In most cases, this will be nitrate buildup.

In general, smaller tanks require more frequent attention.

Now, it should be noted that all of what I said above depends heavily on the factors talked about at the beginning of this post.

Simply changing one of those factors can actually flip the situation.

For example:

You may get a tank that is quite large, but if your filtration is weak or nonexistent, maintaining that large tank may be MORE work than maintaining a smaller tank with a really good, powerful filter.

So, it isn’t always the case that larger tanks are less work, but in general it is a plus for reducing maintenance.

2. Floor space

It’s true:

Axolotls spend a lot of time walking or standing in one spot – not usually as much swimming.

For that reason, having a tank with more floor space will allow them more room to walk around, meaning not as tall.

(After all, they are called the Mexican walking fish for a reason!)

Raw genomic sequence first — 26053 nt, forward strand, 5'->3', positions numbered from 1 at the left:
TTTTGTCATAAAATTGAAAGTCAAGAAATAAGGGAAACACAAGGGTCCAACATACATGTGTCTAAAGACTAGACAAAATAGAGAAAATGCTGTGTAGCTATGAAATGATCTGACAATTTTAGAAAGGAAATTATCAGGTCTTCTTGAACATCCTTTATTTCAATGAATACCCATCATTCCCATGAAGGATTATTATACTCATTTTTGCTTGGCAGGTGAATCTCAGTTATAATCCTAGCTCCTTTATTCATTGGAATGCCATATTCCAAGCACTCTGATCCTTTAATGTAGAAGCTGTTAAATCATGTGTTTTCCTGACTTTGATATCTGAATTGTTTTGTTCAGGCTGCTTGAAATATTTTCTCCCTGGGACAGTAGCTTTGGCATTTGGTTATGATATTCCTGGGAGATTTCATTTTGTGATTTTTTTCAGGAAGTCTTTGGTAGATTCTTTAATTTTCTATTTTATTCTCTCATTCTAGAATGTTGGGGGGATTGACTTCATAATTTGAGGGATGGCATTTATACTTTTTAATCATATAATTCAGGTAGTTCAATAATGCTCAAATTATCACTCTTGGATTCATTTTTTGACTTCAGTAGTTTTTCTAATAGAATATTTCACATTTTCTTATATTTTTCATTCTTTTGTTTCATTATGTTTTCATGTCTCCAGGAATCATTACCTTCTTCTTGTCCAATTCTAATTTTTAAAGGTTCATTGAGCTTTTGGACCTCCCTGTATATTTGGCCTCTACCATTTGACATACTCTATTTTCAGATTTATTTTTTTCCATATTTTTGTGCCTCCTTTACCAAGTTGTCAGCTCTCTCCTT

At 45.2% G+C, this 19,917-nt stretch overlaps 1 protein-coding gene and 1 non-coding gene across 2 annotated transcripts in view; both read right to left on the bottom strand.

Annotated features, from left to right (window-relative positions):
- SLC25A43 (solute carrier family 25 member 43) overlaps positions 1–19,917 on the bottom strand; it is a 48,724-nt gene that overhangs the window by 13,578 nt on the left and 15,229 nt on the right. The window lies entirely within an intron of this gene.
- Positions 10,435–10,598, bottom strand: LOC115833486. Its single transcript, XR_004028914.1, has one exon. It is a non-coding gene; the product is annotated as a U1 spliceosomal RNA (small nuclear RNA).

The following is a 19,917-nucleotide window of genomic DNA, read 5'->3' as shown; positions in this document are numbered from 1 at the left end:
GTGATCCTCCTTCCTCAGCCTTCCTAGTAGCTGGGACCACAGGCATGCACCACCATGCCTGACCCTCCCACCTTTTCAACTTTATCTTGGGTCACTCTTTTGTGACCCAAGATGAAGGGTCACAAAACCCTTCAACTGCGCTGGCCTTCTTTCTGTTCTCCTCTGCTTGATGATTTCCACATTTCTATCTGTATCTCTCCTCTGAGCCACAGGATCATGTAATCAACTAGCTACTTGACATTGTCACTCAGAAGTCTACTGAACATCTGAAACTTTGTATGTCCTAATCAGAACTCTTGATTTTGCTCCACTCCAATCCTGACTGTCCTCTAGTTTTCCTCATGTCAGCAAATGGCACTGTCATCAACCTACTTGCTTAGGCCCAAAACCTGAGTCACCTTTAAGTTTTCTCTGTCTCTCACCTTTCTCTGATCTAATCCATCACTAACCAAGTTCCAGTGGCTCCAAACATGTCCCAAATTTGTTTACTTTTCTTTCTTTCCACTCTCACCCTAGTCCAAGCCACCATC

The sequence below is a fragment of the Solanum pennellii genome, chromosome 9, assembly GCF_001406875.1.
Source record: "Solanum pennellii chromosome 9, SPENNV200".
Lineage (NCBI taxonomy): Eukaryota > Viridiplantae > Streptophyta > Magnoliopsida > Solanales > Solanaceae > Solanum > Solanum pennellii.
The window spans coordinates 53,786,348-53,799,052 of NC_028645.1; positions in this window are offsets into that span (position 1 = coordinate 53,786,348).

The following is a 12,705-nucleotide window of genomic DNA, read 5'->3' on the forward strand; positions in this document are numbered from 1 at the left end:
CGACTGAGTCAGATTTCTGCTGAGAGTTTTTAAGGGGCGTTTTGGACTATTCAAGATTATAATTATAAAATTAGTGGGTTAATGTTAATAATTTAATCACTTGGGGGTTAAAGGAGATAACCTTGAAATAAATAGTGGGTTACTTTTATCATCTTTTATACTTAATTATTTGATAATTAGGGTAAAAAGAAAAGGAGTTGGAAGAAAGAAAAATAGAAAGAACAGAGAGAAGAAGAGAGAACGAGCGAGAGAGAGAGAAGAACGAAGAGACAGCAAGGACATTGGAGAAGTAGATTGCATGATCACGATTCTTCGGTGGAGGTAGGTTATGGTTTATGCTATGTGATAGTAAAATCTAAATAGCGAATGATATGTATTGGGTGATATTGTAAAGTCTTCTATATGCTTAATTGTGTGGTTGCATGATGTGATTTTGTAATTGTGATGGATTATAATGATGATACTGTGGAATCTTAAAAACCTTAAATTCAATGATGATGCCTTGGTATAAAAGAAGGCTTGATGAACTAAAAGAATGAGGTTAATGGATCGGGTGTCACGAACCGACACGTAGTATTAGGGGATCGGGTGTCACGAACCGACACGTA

There are even some aquariums called lowboys that are much shallower and wider than regular fish tanks, which can make good homes for your axie.

But if for some reason you aren’t able to get an aquarium that has as much floor space, there are ways to make up for this to some degree with decorations.

Providing fun things to crawl on like hides, hammocks, large rocks and other objects converts more of the height space into walking space.

In fact:

This may be more interesting for the animal than simply further to walk on a plain, flat surface.

So you can often make use of what you have and just be creative 🙂

Final Thoughts

I hope this post helped you understand why axolotl tank size isn’t always a one-size-fits-all answer.

But there are useful guidelines you can follow that can get you started in the right direction.

Thanks for stopping by and reading through this post 🙂